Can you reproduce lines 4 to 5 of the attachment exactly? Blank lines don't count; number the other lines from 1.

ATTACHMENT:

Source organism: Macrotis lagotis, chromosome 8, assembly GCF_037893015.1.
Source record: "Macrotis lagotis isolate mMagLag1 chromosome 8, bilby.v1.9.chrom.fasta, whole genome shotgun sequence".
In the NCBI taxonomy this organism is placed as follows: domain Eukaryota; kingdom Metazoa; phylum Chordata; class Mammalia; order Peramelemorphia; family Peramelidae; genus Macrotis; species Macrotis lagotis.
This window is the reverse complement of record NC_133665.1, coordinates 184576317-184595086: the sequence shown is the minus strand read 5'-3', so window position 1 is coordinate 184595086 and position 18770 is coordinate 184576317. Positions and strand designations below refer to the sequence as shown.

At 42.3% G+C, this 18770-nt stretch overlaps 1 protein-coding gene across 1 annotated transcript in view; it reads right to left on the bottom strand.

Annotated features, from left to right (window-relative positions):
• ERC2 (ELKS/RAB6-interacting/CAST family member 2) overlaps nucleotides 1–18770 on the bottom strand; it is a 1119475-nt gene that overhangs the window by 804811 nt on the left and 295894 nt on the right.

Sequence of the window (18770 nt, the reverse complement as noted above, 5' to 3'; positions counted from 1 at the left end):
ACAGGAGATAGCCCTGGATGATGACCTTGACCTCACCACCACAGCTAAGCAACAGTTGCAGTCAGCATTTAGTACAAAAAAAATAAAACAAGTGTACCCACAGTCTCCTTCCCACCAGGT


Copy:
This window is the reverse complement of record NC_133665.1, coordinates 184576317-184595086: the sequence shown is the minus strand read 5'-3', so window position 1 is coordinate 184595086 and position 18770 is coordinate 184576317. Positions and strand designations below refer to the sequence as shown.

At 42.3% G+C, this 18770-nt stretch overlaps 1 protein-coding gene across 1 annotated transcript in view; it reads right to left on the bottom strand.